By Todd Smithee

Cloud computing is one of today’s hottest IT topics. The benefits of cloud computing are tremendous and include access to Fortune 500 technology regardless of your company’s size; minimal IT infrastructure and personnel requirements; and the ability to focus on core business processes instead of back-office operations. That said, choosing the correct cloud computing vendor is critical. A bad choice could result in your organization being held hostage by your cloud computing supplier. There are some steps you can take, however, to greatly reduce your chances of entering a bad client-vendor relationship.

  1. Document Your Needs “ This step is critical. Before you can even begin to review vendors, you must document your requirements in detail. This can be a miserable, time-consuming process, but it will be well worth the investment. You will undoubtedly find out interesting things about your organization. These could be processes that are manually (or poorly) managed. Without this documentation, however, you will have no way to evaluate potential vendors. Your risk of signing a costly, long-term contract with a vendor unable to meet your needs increases exponentially.
  2. Select a Short List“ Once you have your requirements document completed, you can research potential vendors. Any cloud computing vendor worth its salt will have an extensive Internet presence. Use Google, blogs, and other online resources to identify four to five potential solutions. While you have to be careful about information sources, online research is definitely the place to start.
  3. Contact the Short-List Vendors “ This first contact will give you some idea of a vendor’s ability to meet your needs. Be careful, however, not to judge a provider based solely on your impression of the sales representative alone. There are some excellent vendors that occasionally have a sub-par sales team member. The old axiom of “don’t judge a book by its cover” definitely applies here. Note: You will want to immediately ask the vendor how many clients it has.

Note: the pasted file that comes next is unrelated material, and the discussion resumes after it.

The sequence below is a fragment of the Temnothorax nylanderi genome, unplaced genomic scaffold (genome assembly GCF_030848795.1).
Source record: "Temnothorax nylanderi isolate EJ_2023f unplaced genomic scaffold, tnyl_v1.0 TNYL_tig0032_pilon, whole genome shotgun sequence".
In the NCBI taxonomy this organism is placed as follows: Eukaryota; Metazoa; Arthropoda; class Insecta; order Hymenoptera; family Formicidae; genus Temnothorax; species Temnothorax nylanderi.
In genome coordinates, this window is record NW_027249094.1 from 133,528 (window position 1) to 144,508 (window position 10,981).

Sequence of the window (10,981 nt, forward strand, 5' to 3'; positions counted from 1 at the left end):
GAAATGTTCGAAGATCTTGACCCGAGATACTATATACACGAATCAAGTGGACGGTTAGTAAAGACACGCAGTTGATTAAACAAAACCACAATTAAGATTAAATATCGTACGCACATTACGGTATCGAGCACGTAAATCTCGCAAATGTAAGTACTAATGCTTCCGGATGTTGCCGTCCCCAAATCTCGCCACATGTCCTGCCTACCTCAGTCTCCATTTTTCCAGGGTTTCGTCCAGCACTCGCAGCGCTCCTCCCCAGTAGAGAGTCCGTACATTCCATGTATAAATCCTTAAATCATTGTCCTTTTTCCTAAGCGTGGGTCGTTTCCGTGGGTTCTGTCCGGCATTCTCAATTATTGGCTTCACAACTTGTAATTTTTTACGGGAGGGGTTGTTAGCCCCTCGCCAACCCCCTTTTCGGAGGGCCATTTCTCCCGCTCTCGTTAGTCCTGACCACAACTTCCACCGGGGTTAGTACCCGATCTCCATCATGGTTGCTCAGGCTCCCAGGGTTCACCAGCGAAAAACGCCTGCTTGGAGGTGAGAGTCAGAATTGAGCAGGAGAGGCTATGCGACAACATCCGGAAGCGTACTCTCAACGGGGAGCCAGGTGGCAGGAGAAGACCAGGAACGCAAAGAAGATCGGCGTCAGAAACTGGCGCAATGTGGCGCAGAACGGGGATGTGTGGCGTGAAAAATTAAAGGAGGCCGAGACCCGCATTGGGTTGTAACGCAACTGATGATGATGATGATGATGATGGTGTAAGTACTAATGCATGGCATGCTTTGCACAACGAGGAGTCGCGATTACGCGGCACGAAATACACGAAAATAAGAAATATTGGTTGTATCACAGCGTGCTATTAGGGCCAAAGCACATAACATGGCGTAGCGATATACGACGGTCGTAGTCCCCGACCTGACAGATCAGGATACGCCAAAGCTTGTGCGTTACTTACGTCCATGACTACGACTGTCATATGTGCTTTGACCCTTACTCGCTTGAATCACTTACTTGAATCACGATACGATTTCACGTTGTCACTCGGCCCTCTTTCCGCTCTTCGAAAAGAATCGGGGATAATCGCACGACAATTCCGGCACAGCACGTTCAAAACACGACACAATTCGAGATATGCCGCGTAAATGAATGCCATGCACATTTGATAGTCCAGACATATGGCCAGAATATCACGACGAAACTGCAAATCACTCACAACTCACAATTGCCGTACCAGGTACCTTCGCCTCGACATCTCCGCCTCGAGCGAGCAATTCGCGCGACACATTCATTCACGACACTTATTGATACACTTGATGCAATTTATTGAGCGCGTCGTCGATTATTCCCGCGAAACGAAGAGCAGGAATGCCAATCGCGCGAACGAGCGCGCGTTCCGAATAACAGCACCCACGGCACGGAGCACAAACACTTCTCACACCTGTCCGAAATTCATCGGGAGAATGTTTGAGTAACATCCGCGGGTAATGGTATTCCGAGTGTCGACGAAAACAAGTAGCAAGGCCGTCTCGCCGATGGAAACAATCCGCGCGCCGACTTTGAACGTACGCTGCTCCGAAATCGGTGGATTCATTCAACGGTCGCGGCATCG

4. The Demonstration “ After providing your vendor with your requirements document (RFP), the vendor will provide you with a demonstration. Be sure that your vendor includes all of the major points you identified in your requirements document. This is critical. You absolutely must proceed with a “trust but verify” mentality. If a vendor cannot demonstrate a feature you need or at least provide multiple references where your required feature has been implemented, eliminate that vendor. If you hear a vendor say “that will come out with our next release,” run like the wind!
  5. Check References “ While this is standard operating procedure with any major investment, you will want to be extra careful when checking references of a cloud computing vendor. Make sure you confirm all of the promises made by the sales representative. Areas of focus should include downtime/reliability, quality of customer service, availability of consulting and implementation partners and services, and frequency of upgrades.

One final step remains after a vendor checks out on the above check points “ financial viability. There are several ways this can be accomplished. First, should a vendor’s client list include Fortune 500 corporations, publicly traded companies, and financial institutions, you can feel fairly certain that the vendor has been vetted by someone with much greater resources than you likely have. If the vendor is publicly traded, review its shareholder reports and SEC filings. If the vendor is private, insist on talking with the CFO or some other person with a fiduciary responsibility. If a company is not profitable, be very careful when considering it as a vendor (remember the term dotcom?).

Cloud computing is a great equalizer among businesses. It can provide you with infrastructure similar to the “big boys” without major capital investment. Following the steps outlined above can help you select the correct vendor and minimize the risks associated with this great new model of acquiring IT infrastructure.

Todd Smithee